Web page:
As noted by the panelists, these rules aligned with a number of protocols already in place and largely followed the Financial Stability Board’s Taskforce on Climate-related Financial Disclosures reporting framework and the Greenhouse Gas Protocol developed by the World Resources Institute (WRI) and the World Business Council for Sustainable Development (WBCSD). SEC officials hoped that the proposed rules would bring consistency and reliability in climate change disclosures, although commentators have expressed some concern that focus on social or reputational issues strayed from the SEC’s core mission. Importantly, since enforcement actions relating to climate change disclosures are already being pursued under broad existing disclosure rules, which are not specific to climate change disclosures, companies may look to these enforcement actions to provide some indication of how the proposed rules may be implemented in the future. This may give registrants an idea of where future enforcement actions related to climate and environment disclosure issues are headed.

Whistleblowers’ Impact on Enforcement

Although the Whistleblower Program was established more than a decade ago, the SEC has recently seen a substantial increase in whistleblower tips and awards. Last year was the highest year of awards the program has seen to date. In fact, more money was awarded to whistleblowers in 2021 than all prior years combined. Former and current SEC officials attributed the increase partially to program amendments over recent years that increased transparency and efficiency, as well as the SEC’s continued aggressive stance on enforcement.

An increase in whistleblower tips, coupled with the SEC’s aggressive pursuit of enforcement actions, leaves companies in a somewhat precarious position. While companies are under significant pressure to investigate potential violations and other related issues, they also must be careful to avoid retaliation or impeding the whistleblower’s ability to continue its communications and sharing of information with law enforcement. Compliance with these rules can be especially difficult as the identity of the whistleblower is often hard to determine.

This issue commonly arises in the context of nondisclosure and other confidentiality agreements. However, Forum speakers pointed to In the Matter of David Hansen as an example of the SEC’s efforts to expand the reach of whistleblower rules. In Hansen, the SEC charged Hansen, the co-founder and chief information officer (CIO) of a technology company, with violating a whistleblower protection rule that prohibited taking any action to impede an individual’s communications and information sharing with SEC officials about a possible securities law violation. The employee raised concerns to Hansen, and others at the company, that the company was overstating certain customer metrics and threatened to share this information outside of the company. Shortly thereafter, Hansen and the CEO removed the employee’s access to company computer systems and customer data. Less than a week later, the employee was fired. Importantly, although the CIO and CEO were unaware the employee was a whistleblower, there was no specific carve-out in a company policy or otherwise, which would have allowed the employee to continue to use customer data in his communications with the SEC, nor was the reasoning for the action taken against the employee well thought out and documented. This case indicates the SEC’s willingness to pursue enforcement actions even when the company is unaware of the identity of the whistleblower, and shows why it is important companies protect themselves even when taking what seem to be benign employment actions.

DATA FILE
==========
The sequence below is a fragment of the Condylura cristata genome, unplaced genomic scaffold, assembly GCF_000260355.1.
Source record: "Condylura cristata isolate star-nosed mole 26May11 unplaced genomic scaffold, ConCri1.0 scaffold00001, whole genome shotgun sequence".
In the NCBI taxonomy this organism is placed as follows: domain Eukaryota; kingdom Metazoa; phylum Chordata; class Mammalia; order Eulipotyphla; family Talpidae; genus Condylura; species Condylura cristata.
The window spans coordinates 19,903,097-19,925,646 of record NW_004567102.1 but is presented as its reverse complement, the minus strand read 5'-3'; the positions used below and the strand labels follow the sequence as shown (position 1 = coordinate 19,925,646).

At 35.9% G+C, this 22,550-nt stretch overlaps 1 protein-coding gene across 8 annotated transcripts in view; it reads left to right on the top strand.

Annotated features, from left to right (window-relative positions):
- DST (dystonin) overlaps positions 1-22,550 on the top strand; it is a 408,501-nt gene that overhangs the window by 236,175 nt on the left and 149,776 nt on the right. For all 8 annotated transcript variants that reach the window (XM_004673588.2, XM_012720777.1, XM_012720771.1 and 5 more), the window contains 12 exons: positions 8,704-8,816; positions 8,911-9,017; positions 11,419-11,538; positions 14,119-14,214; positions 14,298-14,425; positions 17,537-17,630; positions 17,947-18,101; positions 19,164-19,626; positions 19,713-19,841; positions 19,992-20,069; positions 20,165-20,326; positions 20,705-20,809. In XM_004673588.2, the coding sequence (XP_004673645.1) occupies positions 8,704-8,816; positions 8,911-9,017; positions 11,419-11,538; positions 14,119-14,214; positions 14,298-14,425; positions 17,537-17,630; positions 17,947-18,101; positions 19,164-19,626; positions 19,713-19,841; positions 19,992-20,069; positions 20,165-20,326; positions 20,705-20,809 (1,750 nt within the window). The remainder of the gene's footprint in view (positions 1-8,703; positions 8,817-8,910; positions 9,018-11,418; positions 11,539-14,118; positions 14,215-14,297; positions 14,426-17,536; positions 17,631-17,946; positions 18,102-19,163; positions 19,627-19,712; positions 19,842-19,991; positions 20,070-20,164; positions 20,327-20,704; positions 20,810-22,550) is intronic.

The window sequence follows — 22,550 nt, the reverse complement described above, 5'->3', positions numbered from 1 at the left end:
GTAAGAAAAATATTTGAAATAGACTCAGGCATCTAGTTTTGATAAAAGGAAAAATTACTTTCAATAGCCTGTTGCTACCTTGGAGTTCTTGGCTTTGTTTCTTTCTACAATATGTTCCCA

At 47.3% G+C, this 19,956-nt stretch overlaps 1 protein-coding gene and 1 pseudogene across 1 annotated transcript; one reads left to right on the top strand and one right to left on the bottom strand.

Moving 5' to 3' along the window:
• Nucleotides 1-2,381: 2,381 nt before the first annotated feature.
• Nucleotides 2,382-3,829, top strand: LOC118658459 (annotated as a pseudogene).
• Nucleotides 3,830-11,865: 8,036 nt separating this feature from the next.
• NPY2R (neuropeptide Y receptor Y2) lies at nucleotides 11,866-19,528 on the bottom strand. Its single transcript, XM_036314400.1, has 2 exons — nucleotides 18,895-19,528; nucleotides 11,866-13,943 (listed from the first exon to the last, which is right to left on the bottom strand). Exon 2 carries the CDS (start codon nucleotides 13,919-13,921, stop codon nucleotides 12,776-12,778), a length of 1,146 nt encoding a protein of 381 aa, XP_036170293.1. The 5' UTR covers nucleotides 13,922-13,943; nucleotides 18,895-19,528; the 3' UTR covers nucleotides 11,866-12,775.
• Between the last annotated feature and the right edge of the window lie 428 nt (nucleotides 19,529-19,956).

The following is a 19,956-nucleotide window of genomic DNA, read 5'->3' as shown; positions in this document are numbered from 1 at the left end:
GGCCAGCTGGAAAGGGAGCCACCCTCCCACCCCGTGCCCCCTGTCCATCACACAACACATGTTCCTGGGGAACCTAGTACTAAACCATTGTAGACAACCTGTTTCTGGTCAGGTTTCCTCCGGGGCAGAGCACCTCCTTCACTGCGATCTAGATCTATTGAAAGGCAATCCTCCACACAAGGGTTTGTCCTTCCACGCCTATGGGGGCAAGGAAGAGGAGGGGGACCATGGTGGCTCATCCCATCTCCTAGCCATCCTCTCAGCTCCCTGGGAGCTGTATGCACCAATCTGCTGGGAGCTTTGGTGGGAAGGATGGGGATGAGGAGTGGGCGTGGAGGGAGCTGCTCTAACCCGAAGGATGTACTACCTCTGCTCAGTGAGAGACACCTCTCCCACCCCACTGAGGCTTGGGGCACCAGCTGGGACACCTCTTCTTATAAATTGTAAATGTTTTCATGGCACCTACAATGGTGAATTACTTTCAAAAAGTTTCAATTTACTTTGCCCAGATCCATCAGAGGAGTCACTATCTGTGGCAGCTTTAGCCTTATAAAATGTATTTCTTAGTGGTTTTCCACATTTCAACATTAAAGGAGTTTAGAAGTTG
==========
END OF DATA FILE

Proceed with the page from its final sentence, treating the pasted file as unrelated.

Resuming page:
As articulated at the Forum, SEC officials believe whistleblower activity will continue to grow (including both tips and awards). Accordingly, it will be important for companies to implement an internal control framework to address legal issues related to whistleblowers. It will also be imperative that companies take well-thought-out actions and document those actions while an SEC investigation is pending and potentially include carve-outs to any limitations put in place in order to ensure that a whistleblower is not impeded from engaging in voluntary communications with the SEC.

Key Takeaways

Throughout the Forum, SEC officials emphasized its intent to continue to take aggressive enforcement stances. The Forum participants also emphasized the Commission’s focus on regulating newer industries and issues, including cryptocurrency and cybersecurity. Those subject to the SEC’s oversight, individuals and entities alike, would be well advised to proactively consider these emerging risks and compliance concerns as the SEC continues to move full steam ahead.